Tiny Tiny RSS runs on the same LAMP / WAMP technology that runs WordPress. It requires the same technology skills. This means it’s a bit more advanced than a desktop application you download and install but it by no means requires heavy duty programming chops. I was able to download and get Tiny Tiny running in about 30 minutes on Ubuntu.
There are other guides, although a bit dated, for other systems. To install on Ubuntu, assuming you already have Apache 2, MySQL, and PHP 5 installed:
1. Download the basic files and extract them into the folder from which they’ll run. I placed mine in a subfolder of my WordPress installation, so that I could re-use my current domain name and just treat it as part of my overall site;
3. Then, following that set of instructions, insert the necessary SQL information into the new database: mysql -u ttrssuser -D ttrssdb -p < schema/ttrss_schema_mysql.sql Obviously change the username and database to the ones you created. Look for the schema folder within the folder where you extracted Tiny Tiny.
4. Read the README.md file, copy the config.php-dist file to config.php, and complete the necessary information about your database username, password, database name, and server. You can also turn on the “simple” updating method. There is an automatic update function using a daemon, but the simple will work for a small site. Update: here’s another installation checklist for Ubuntu but it also has the simplest explanation I’ve seen for activating the daemon.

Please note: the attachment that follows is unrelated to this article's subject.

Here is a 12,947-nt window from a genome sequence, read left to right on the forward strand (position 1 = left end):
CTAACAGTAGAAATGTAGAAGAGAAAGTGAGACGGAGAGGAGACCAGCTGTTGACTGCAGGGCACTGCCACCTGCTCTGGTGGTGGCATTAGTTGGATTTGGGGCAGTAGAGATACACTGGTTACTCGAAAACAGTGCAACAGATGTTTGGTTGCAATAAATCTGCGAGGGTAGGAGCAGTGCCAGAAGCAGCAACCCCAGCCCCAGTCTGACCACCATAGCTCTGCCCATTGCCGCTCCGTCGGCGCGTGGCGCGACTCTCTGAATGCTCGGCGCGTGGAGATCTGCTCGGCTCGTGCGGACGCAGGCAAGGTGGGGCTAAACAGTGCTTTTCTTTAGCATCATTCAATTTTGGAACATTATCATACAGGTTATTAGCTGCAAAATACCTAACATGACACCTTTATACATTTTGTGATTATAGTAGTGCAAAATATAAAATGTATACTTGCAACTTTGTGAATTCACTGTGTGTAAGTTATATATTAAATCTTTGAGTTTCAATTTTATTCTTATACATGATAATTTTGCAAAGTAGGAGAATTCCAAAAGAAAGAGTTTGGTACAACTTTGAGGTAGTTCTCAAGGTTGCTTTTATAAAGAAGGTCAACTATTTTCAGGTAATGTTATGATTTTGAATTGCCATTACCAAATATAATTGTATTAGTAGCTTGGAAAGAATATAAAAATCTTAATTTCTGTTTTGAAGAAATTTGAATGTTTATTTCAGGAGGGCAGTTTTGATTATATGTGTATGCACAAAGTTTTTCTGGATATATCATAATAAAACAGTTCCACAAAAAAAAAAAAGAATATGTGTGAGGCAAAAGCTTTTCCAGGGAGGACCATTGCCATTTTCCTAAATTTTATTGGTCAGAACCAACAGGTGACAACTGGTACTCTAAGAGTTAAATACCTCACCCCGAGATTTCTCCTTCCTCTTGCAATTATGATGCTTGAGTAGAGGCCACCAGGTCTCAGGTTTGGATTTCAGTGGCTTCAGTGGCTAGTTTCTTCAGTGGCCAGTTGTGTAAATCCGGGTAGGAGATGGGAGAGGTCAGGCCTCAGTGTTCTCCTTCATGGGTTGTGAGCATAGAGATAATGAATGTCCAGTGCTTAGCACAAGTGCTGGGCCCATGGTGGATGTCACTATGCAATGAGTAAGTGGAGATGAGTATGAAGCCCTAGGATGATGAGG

5. I didn’t see this mentioned in any of the tutorials but you also need to secure the files themselves. In the folder where you extracted the files from step 1, make sure you set the ownership and rights. I again copied WordPress, so my Tiny Tiny installation uses the www-data user. The files and directories should be as secure as you can make them: chmod files 644 and directories 755.
At this point you’re ready to go. I went to http://mydomain/tiny-folder-name and saw the login screen. I logged in (username: admin, password: password) and changed the password and created a new user.
Add Your Users